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Olympians Among Us: Maggie Hogan

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The Rio 2016 Olympic Games are in full swing as Team USA continues to amaze supporters all over the world. Maggie Hogan, who works with GE Transportation’s Wreck Repair Team, will be competing in the Women’s K1 200m and 500m Canoe Sprint races in her first Olympic preliminary events on Monday, August 15 and Wednesday, August 17.

Maggie has competed in various disciplines of paddle sports throughout her athletic career – including canoe sprint, dragon boat, surf lifesaving, surfski, and canoe marathons. The 500m Canoe Sprint is a race to the line on a flatwater course. Both canoes and kayaks compete in the sprint discipline and are distinguished on the results sheet by their initial letter C and K. Maggie will be racing in a one-person kayak. Learn more about this sport and Maggie’s Olympic aspirations in this interview with Canoe & Kayak.

Maggie managed to spare a few moments away from training to tell us more about how she became interested in this sport and how she balances her career and training for the Olympic Games.

How did you become interested in kayaking and competing in it as an Olympic Sport? 

MH: I like to say that the sport found me. I was a swimmer in college and I worked as an ocean lifeguard during my summers. I started competing in a sport called Surf Lifesaving - an ocean racing event that included an ocean racing kayak. I was horrible at it! I couldn’t keep the boat upright. At the time, I was going through the San Diego Lifeguard Academy and a fellow student was a coach for Olympic style racing boats. These kayaks are extremely hard to balance, even more so than the ocean racing variety. I started learning to balance myself in the Olympic boat to improve my skills in the ocean. I picked up Canoe Sprint pretty quickly and was invited to a camp at the Olympic Training Center in San Diego within a few months. I had some early success in the sport and I was hooked! I’ve been a fan of the Olympic Movement since I was five years old, so I decided to try to qualify for the Games. Not everyone gets an opportunity like this and I had to take it. 

How do you balance your time between your job and training for the Olympic Games? 

MH: I’ve had a job my whole career as an elite athlete. Canoe Sprint is a fringe sport with very little available funding, so most athletes in our sport have jobs. I used to work in cancer research, but that became very difficult as I began to travel more. We travel around the country to train (between California, Florida and Oklahoma City) and most of our races are in Europe. Having a job that is stationary is almost impossible.  My job with GE Transportation is remote which is a lifesaver, and I have brought it to all corners of the world. It will come with me to Rio too!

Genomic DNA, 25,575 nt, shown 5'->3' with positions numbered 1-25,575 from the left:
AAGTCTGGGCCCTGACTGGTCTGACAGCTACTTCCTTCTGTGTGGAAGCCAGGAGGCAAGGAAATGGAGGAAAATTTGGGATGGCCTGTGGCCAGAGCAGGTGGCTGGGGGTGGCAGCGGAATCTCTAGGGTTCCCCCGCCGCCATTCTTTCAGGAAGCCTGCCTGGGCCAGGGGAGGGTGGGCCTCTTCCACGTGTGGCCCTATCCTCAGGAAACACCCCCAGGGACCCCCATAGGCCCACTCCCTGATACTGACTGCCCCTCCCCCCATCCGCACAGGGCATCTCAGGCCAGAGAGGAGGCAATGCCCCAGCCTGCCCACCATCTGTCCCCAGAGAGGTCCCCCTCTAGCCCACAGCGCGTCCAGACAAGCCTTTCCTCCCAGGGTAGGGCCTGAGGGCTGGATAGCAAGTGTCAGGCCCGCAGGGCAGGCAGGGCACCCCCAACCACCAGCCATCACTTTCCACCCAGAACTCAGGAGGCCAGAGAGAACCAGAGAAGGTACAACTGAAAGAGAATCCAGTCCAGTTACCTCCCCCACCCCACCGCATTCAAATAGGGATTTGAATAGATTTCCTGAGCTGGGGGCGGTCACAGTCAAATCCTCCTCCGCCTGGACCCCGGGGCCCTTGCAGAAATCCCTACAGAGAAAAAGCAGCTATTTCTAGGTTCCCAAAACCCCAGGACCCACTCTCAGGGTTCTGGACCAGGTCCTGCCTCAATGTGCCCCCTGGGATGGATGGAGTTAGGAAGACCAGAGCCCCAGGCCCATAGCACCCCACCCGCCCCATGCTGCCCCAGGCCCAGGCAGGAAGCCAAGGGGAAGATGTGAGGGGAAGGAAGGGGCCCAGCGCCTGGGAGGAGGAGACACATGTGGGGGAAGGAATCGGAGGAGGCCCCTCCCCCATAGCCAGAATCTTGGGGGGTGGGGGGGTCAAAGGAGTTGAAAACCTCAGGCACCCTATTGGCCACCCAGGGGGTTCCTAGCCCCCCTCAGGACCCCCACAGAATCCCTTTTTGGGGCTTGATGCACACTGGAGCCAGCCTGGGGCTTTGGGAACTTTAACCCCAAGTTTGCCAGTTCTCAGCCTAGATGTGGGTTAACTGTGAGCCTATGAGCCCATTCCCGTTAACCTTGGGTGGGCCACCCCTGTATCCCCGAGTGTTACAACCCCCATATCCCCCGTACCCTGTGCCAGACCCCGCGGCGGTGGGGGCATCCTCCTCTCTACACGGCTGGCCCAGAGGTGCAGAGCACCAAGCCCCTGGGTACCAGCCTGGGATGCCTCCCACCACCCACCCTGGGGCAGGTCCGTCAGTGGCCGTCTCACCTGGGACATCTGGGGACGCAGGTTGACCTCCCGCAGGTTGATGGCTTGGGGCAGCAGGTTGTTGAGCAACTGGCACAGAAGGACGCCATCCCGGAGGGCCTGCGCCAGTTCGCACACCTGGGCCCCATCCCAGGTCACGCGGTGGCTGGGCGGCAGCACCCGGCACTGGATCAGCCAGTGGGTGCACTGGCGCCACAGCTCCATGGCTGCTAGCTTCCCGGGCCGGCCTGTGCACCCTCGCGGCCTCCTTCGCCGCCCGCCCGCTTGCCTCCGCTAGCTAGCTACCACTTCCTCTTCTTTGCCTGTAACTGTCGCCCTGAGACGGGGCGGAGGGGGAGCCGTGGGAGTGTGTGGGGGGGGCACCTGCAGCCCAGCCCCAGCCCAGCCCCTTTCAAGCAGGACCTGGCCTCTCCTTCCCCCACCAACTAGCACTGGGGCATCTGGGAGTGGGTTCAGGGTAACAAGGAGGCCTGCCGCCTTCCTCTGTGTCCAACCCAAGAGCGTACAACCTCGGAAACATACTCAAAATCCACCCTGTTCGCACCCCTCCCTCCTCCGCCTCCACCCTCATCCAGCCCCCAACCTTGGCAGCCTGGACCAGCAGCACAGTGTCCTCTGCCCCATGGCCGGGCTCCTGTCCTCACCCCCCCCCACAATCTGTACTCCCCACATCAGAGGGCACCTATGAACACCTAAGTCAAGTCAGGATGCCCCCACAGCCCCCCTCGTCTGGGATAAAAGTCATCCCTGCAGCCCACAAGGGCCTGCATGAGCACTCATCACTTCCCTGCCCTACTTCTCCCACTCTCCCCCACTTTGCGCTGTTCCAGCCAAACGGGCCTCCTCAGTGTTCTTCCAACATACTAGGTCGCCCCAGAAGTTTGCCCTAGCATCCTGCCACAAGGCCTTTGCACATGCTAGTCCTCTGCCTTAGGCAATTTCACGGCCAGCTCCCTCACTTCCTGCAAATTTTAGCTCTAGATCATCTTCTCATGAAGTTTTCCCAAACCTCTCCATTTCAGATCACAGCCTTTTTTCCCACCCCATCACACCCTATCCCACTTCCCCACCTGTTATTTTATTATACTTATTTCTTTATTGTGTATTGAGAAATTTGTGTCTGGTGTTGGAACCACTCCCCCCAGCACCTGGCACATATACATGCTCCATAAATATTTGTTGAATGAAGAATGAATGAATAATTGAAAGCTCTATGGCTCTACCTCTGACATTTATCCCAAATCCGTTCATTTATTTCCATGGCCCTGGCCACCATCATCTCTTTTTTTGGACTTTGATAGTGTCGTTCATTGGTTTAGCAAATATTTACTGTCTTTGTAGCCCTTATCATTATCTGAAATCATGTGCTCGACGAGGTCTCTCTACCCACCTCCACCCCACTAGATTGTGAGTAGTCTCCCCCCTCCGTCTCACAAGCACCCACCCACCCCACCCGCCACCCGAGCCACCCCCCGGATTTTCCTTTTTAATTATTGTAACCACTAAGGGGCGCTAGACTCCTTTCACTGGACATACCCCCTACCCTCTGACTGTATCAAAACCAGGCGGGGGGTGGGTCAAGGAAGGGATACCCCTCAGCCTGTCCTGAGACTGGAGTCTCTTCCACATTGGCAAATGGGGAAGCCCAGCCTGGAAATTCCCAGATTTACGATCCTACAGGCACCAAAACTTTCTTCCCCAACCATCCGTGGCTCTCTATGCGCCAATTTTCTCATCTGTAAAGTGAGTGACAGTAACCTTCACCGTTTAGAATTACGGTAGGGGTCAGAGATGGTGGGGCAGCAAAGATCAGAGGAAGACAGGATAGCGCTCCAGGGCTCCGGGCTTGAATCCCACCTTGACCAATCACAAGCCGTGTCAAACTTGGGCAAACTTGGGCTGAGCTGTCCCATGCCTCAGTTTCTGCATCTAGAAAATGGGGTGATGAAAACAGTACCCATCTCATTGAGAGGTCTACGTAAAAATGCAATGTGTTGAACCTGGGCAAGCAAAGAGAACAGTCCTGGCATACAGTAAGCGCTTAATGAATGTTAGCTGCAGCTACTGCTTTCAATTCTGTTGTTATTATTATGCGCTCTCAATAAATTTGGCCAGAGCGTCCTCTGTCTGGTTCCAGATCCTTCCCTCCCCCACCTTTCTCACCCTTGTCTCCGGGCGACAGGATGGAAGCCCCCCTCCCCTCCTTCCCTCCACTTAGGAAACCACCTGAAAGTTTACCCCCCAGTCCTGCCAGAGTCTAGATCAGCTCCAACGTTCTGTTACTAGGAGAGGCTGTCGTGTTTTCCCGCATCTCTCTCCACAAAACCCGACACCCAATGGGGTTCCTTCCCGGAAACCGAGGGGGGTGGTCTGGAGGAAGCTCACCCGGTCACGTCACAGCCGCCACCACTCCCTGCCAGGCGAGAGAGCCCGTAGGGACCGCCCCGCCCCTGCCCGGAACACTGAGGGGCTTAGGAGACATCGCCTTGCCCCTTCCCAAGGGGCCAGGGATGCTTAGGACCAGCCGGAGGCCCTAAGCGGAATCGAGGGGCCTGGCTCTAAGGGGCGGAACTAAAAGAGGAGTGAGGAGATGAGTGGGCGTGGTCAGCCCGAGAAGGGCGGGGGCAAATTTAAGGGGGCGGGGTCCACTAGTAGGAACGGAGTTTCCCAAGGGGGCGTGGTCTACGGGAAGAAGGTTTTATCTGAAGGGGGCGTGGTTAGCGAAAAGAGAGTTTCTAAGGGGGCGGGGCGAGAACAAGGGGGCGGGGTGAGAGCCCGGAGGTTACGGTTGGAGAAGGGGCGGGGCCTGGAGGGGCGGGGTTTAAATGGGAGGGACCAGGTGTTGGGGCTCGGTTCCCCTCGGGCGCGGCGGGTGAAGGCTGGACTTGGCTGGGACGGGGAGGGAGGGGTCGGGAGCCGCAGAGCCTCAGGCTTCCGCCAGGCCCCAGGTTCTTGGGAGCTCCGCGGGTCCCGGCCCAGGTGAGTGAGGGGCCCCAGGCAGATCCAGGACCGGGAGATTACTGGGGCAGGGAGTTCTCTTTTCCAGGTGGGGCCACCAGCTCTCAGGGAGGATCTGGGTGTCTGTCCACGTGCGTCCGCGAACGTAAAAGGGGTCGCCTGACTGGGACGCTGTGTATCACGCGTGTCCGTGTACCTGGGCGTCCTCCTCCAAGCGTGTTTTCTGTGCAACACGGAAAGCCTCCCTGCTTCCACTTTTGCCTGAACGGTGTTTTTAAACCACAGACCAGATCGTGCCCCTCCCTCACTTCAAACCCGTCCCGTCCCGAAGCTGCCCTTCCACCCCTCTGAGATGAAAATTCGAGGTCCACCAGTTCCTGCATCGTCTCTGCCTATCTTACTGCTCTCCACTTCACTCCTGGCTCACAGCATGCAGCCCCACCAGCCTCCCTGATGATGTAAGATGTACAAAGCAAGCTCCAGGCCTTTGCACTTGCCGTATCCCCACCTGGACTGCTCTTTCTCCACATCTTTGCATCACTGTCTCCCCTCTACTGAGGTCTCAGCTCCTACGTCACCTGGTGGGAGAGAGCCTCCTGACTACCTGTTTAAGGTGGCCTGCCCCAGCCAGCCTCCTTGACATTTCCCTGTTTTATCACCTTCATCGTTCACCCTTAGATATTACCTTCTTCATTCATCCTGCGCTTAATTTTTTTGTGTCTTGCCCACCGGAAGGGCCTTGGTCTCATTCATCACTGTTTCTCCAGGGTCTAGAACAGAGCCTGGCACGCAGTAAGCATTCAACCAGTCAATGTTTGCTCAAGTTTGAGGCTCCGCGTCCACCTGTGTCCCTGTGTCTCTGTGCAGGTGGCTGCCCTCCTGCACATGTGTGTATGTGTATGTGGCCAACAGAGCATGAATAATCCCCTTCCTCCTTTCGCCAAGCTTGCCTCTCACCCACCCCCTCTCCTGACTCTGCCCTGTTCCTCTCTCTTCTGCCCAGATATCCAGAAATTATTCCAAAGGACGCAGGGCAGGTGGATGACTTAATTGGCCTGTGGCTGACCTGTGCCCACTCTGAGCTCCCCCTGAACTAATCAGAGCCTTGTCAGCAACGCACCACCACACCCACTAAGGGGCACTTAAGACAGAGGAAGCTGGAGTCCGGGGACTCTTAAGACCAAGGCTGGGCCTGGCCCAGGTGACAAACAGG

How would you describe the level of support from your colleagues at GE Transportation?

MH: I’d give my team an 11 out of 10. I have the most amazing team and my manager, Rick, is the best I’ve ever worked for. He is very understanding of my schedule and supportive of this endeavor. I am very grateful to be part of such a great team!

As an athlete, what does it mean to you to be an employee at a company that is a Worldwide Partner of the Olympic Games?

MH: Because GE is an Olympic Games partner, they understand and respect how profound the Olympic Games are for the entire world. GE also understands how much time and energy athletes pour into their preparations and racing.  It is fantastic to work for a company that is willing to support athletes during their time of greatest need when trying to qualify for a Games. 

Finding a company that will work with an elite athlete’s schedule is extremely difficult. At one point in my career, I was trying to set myself up as a substitute teacher in three different states, so I could earn no matter where I was training (this didn’t solve the problem of earning while I was overseas, but it was a start). My first day as a substitute I had 20 Kindergarten and First Graders for 8 hours; I now have so much respect for teachers! Also, it turns out that having twenty 4- and 6-year-olds for eight hours is not the best thing for training. We train 25-30 hours a week, so being on my feet for a job is not ideal. Working remotely from a laptop has been the best thing. 

Anything else you’d like to share?

MH: I would like to thank my team and GE for supporting the Olympic movement. I hope that GE is able to support more athletes like me in the future. I cannot express how much this job has supported me on this incredible journey.

Best of luck to Maggie in the Olympic Games! Keep track of Maggie’s events here. You can also visit Maggie’s Team USA profile.

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